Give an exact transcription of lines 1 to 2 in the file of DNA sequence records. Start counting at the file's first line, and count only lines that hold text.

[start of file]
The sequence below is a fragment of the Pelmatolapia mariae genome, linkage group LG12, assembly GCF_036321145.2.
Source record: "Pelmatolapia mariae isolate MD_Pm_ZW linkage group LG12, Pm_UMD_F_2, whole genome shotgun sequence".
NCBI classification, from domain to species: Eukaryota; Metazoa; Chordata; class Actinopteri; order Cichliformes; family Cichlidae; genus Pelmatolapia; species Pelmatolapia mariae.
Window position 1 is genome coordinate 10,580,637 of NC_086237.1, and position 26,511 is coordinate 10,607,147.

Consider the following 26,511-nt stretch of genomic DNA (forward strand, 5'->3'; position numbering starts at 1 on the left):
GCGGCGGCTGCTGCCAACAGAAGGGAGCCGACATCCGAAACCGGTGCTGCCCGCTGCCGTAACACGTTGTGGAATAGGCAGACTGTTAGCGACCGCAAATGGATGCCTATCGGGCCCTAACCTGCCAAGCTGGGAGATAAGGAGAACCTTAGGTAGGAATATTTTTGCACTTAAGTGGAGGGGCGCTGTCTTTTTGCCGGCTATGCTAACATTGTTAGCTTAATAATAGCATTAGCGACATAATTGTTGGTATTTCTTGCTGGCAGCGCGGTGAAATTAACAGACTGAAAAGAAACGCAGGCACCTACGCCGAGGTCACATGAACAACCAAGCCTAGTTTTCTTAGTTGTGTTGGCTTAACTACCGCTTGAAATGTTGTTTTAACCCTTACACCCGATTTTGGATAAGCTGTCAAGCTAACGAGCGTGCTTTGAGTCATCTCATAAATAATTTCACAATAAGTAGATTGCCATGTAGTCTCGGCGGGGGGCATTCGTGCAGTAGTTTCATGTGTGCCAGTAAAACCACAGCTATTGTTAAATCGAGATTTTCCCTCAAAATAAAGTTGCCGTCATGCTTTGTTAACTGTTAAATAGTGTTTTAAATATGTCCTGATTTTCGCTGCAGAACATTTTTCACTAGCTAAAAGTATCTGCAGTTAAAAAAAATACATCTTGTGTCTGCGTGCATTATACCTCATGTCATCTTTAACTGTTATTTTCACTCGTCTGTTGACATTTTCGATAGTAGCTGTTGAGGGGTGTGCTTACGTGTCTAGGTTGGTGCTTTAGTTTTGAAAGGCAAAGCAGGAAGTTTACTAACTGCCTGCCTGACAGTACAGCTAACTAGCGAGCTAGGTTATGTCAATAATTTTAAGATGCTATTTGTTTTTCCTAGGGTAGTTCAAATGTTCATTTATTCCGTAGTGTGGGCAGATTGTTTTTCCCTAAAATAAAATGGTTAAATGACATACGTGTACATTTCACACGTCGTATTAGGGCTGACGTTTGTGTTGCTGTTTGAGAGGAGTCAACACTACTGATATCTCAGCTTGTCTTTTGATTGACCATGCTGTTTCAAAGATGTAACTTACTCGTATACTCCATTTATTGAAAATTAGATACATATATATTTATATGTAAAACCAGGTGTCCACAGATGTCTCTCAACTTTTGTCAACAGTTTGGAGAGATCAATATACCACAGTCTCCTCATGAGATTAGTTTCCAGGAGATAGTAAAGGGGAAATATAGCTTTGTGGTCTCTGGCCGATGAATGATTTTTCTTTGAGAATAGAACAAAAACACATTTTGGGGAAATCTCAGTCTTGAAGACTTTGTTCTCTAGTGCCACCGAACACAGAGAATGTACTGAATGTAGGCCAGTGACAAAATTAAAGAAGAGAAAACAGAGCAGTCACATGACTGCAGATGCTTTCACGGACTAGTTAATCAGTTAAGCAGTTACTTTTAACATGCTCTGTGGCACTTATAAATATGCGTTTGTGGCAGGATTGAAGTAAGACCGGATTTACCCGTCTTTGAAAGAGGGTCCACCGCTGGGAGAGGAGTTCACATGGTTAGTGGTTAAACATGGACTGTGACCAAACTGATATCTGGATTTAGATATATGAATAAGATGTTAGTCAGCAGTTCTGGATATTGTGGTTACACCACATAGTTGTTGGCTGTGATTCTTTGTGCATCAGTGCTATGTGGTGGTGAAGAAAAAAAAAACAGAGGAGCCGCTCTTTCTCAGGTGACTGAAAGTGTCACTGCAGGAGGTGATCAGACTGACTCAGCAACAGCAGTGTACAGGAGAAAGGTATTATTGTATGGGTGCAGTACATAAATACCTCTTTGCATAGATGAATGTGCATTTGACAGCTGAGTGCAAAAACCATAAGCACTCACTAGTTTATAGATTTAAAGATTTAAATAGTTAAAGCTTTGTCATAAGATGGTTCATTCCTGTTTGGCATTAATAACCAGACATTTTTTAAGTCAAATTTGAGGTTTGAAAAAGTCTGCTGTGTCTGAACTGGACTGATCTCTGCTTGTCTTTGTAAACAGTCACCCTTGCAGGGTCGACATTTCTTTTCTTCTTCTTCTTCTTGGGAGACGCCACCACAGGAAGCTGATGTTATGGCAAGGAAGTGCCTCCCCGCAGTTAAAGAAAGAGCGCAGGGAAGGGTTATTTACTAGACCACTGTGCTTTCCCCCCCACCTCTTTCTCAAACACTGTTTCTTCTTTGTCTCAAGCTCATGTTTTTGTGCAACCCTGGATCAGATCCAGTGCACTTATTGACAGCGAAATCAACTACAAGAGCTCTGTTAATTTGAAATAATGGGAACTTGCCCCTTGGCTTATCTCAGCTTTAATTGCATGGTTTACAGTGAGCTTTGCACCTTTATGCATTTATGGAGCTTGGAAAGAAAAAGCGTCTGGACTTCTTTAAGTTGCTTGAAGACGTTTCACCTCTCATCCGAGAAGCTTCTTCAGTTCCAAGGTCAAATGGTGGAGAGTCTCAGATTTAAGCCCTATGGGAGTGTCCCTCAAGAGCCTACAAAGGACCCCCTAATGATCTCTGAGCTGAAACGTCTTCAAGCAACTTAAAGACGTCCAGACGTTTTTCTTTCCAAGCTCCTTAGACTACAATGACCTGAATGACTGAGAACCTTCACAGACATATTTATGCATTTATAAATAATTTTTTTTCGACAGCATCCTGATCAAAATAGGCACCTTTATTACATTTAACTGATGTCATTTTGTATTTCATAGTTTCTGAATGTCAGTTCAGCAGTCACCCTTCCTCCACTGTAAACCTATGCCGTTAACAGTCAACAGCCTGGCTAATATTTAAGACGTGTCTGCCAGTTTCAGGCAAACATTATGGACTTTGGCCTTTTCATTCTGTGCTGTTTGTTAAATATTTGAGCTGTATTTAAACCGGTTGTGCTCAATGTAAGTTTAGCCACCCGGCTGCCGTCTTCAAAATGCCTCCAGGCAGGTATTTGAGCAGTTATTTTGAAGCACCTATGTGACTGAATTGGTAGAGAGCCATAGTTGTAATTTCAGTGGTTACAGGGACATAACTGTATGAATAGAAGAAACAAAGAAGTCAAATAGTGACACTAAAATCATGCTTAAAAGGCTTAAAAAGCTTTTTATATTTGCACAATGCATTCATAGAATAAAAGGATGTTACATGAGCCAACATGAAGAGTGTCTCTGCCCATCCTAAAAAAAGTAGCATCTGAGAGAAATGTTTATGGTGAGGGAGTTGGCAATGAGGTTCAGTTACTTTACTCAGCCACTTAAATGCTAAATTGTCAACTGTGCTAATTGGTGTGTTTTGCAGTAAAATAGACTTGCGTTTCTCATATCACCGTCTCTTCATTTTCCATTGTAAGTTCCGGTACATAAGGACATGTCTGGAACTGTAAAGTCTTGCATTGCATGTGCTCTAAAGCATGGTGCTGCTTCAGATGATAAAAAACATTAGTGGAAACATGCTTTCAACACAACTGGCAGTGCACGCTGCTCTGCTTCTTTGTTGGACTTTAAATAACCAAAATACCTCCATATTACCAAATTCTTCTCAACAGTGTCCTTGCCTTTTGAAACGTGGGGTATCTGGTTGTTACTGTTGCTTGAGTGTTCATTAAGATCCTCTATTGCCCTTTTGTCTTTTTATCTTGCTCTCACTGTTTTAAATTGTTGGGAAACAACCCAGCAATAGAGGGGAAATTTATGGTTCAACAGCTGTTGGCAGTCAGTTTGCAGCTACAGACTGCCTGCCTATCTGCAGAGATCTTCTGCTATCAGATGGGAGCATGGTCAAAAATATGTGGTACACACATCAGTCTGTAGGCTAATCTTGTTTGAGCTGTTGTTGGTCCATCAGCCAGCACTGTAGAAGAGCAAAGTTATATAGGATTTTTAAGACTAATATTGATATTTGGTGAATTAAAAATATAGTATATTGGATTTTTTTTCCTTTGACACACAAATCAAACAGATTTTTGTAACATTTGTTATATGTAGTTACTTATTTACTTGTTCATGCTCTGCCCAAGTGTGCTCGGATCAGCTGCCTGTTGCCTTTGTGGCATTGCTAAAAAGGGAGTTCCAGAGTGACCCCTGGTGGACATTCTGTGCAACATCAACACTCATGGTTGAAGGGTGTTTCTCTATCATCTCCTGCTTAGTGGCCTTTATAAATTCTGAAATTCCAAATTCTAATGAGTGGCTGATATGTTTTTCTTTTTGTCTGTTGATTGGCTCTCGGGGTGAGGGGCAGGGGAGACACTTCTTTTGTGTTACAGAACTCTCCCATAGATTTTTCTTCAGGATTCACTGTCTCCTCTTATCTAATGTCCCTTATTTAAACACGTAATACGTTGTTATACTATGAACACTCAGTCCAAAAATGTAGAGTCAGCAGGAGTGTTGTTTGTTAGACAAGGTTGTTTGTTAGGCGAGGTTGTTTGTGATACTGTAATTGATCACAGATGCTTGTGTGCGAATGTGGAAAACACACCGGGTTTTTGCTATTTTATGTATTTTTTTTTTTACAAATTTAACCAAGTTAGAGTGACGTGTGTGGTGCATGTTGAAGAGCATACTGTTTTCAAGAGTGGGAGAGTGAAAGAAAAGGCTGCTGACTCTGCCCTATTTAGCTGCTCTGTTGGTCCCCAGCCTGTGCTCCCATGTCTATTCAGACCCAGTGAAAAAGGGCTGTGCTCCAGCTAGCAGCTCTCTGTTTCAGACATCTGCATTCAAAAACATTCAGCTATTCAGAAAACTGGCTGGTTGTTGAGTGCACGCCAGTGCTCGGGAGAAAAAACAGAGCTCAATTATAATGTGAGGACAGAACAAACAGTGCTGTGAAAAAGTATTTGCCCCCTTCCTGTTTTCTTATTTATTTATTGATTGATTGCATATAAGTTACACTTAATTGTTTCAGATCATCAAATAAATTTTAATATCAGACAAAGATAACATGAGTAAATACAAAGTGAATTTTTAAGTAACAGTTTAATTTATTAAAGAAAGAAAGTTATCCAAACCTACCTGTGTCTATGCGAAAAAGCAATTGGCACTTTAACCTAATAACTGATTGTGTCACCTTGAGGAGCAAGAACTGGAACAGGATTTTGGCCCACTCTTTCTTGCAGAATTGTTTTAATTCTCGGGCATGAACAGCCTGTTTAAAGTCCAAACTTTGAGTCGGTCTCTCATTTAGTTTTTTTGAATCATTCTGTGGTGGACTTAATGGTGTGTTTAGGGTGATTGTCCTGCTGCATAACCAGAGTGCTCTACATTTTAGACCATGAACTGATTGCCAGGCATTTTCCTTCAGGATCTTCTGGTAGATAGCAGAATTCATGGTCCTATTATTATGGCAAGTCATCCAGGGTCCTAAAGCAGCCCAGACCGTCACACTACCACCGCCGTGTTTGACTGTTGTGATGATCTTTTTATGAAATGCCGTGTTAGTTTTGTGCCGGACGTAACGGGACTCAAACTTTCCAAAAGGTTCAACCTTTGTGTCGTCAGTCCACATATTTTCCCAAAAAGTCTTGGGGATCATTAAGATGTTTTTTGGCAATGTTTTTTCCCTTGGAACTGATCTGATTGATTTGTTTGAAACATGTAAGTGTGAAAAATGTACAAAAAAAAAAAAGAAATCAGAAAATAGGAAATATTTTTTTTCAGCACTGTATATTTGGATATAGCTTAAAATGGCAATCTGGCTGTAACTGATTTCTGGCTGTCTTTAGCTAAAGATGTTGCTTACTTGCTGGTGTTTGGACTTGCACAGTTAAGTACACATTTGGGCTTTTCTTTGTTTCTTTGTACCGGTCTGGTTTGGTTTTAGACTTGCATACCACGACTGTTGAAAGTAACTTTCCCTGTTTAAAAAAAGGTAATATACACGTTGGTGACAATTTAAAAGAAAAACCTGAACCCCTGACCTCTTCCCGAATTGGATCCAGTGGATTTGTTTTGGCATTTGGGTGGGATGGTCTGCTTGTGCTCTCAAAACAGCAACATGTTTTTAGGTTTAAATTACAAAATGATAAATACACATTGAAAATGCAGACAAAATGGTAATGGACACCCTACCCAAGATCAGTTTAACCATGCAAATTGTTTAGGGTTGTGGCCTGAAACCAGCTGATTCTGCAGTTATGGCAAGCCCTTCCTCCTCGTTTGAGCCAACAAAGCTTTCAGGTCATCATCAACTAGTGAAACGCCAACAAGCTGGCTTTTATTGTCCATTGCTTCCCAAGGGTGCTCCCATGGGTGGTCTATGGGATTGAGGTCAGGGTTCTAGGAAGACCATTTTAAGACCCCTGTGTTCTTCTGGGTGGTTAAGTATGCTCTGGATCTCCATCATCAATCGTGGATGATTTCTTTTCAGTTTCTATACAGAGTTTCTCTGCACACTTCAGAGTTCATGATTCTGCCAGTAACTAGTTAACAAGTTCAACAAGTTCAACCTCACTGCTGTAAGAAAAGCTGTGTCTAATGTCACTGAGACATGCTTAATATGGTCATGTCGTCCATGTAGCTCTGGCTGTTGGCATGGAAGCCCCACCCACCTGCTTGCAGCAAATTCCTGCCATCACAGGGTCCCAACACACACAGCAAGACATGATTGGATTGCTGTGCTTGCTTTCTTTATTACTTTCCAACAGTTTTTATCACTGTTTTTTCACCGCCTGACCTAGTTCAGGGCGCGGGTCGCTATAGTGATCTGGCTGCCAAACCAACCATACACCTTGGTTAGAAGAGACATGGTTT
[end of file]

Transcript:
The sequence below is a fragment of the Pelmatolapia mariae genome, linkage group LG12, assembly GCF_036321145.2.
Source record: "Pelmatolapia mariae isolate MD_Pm_ZW linkage group LG12, Pm_UMD_F_2, whole genome shotgun sequence".